However, amid the joy of Christmas, we never forget the mystery of evil (mysterium iniquitatis), the power of darkness that tries to obscure the splendor of God’s light. Unfortunately, we experience the power of this darkness every day. In the prologue to his Gospel, which is proclaimed several times during this season, the Evangelist John writes: “The light shines in the darkness, and the darkness has not overcome it” (John 1:5). It is the tragedy of rejecting Christ, which, as in the past, also today, unfortunately, shows and expresses itself in many different ways. The ways in which we reject God in this modern age are perhaps even more insidious and dangerous, ranging from outright rejection to indifference, from pseudo-scientific atheism to the portrayal of a supposedly modern or post-modern Jesus, a human Jesus who has been reduced in various ways to a simple man of his times, stripped of his divinity, or even a Jesus who is so idealized as to seem at times like a character in a fairy tale.

Open Hearts and Minds

However, Jesus, the true Jesus of history, is truly God and truly man and tirelessly  proclaims his Gospel to everyone, knowing that, as the old man Simeon prophesied, he is “a sign that will be contradicted so that the thoughts of many hearts may be revealed” (see Luke 2:34-35). In reality, only the child lying in the manger possesses the true secret of life. That’s why he asks us to accept him, to make room for him in our midst — in our hearts, our homes, our cities and our society. The words from John’s prologue resound in our minds and in our hearts: “But to those who did accept him he gave power to become children of God” (John 1:12). Let us try to be among those who accept him. Before him, nobody can remain indifferent. We too, my dear friends, have to constantly take sides. What, then, will our answer be? With what kind of attitude will we receive him?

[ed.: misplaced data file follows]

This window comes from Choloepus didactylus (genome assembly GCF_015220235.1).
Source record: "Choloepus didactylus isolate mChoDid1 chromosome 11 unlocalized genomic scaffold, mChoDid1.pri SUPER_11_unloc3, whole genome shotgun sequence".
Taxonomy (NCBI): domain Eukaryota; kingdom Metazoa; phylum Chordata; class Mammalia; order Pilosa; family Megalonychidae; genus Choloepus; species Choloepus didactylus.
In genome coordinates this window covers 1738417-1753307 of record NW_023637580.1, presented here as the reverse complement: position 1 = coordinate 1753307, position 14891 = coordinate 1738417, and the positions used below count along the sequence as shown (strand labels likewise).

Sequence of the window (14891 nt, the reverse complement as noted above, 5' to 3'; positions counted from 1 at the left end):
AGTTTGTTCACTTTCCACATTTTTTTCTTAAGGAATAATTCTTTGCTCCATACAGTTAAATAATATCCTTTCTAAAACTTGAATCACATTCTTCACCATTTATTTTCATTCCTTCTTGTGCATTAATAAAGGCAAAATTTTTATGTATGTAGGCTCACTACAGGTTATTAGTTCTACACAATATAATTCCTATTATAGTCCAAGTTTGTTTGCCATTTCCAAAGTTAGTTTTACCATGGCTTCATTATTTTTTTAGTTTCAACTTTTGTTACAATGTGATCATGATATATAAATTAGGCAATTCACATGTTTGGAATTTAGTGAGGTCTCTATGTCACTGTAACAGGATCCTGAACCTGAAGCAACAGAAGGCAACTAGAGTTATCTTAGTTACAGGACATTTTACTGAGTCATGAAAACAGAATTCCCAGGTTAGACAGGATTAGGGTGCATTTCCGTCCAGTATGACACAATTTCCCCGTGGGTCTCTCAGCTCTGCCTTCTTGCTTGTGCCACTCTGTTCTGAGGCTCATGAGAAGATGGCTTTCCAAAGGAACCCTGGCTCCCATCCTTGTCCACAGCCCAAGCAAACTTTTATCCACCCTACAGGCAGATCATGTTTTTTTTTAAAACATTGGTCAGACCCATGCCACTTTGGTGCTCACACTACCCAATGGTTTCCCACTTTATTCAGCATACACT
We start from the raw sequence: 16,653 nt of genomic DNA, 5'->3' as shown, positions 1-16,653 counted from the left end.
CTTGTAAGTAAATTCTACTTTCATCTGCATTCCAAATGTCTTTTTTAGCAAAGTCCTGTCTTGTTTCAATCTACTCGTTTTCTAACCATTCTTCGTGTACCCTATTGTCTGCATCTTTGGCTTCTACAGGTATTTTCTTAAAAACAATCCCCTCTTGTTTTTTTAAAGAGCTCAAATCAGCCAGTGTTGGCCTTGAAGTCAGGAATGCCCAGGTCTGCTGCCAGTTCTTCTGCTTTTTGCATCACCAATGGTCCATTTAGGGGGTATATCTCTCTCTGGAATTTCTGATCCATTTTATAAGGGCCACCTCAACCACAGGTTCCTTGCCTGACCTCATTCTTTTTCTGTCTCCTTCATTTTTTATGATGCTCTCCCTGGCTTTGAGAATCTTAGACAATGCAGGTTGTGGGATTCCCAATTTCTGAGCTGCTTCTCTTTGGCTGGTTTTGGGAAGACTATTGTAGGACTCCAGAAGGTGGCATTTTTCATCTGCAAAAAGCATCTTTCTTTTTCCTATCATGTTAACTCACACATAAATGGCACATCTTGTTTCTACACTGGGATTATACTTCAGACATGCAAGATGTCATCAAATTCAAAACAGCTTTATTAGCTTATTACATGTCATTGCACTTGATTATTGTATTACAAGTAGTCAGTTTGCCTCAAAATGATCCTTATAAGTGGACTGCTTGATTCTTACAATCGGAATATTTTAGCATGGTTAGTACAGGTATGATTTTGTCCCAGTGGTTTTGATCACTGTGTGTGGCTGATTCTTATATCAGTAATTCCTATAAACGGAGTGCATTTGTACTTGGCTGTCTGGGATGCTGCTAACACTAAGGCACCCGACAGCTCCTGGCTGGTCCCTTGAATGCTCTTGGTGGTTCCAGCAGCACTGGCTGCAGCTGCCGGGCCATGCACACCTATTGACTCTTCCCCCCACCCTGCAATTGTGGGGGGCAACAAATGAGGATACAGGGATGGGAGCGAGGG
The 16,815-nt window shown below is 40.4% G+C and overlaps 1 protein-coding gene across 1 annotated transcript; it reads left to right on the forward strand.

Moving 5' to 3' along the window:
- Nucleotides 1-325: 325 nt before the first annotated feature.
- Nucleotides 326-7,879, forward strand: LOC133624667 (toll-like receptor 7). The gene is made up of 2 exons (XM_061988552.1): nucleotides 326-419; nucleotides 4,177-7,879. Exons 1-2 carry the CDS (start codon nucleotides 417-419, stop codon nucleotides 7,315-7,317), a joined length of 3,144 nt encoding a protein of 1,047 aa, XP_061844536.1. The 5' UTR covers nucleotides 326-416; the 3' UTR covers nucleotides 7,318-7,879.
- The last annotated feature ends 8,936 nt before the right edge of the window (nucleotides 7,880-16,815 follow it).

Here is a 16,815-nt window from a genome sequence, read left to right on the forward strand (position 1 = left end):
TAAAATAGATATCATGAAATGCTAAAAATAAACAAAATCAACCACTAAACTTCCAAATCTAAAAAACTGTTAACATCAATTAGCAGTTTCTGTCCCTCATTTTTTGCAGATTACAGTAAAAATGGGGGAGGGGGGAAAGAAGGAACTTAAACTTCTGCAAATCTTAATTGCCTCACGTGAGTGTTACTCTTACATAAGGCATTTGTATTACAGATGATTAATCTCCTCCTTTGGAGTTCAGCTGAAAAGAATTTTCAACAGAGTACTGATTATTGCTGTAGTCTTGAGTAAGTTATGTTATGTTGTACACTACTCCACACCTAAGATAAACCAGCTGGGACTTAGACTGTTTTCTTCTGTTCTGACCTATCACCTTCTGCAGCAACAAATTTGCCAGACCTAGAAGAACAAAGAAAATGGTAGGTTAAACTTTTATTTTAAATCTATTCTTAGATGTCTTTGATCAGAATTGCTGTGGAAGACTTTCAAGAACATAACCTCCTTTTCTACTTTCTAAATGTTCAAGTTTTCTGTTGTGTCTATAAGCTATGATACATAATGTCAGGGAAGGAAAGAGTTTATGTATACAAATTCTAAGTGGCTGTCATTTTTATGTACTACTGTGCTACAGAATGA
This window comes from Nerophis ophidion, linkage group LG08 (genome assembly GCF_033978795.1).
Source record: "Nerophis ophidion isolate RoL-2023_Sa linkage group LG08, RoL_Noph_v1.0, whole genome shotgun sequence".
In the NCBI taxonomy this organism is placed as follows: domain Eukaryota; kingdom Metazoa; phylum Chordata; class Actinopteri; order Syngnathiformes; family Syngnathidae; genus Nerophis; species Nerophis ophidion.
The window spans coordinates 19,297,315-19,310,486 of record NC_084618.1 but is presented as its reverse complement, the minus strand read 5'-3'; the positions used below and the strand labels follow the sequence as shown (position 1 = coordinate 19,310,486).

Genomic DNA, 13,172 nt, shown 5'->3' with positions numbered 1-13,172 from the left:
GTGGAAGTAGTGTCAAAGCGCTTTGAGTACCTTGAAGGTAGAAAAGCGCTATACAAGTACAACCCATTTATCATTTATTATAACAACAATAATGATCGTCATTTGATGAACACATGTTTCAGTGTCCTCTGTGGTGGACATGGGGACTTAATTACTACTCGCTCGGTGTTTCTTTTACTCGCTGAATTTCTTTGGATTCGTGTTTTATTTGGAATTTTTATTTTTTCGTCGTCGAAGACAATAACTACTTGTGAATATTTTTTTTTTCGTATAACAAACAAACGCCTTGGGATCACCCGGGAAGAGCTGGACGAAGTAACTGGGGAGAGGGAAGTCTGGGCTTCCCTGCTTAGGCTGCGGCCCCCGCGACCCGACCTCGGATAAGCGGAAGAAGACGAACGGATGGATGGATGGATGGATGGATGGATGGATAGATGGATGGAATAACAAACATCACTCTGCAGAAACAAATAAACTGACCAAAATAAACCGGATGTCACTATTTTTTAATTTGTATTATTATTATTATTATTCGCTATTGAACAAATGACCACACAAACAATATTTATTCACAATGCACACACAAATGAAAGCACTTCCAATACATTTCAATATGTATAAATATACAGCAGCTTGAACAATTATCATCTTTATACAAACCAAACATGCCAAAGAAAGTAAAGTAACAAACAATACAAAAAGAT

The simplicity of the shepherds and the quest of the Magi who, through the star, sought God’s signs come to our aid; Mary’s docility and Joseph’s wise prudence are examples for us. More than two thousand years of Christian history are filled with examples of men and women—young people and adults, children and the elderly—who believed in the mystery of Christmas and opened their arms to Emmanuel, becoming, through their lives, beacons of light and hope. The love that Jesus, who was born in Bethlehem, brought into the world binds to himself all those who accept him in a lasting relationship of friendship and brotherhood. As St. John of the Cross says, “God, by giving us everything, namely his Son, has already said everything in him. Fix your eyes on him alone…and there you will find even more than what you ask for and desire” (The Ascent of Mount Carmel, Book 1, Letters 22:4-5).

Dear brothers and sisters, at the beginning of this New Year, let us reawaken within us a commitment to open our minds and our hearts to Christ, showing him a sincere desire to truly live as his friends. In this way, we will become collaborators in his plan of salvation and witnesses of the gift of joy that he gives us so that we will spread it abundantly about us. May Mary help us to open our hearts to the Emmanuel, who took on our poor and fragile flesh in order to share with us our difficult journey of life here on earth! But with Jesus as our companion, this difficult journey will become a journey of joy. Let us go forward with Jesus. Let us walk with him. In this way, the New Year will be a happy and prosperous year.

Register translation of the Jan. 3, general audience.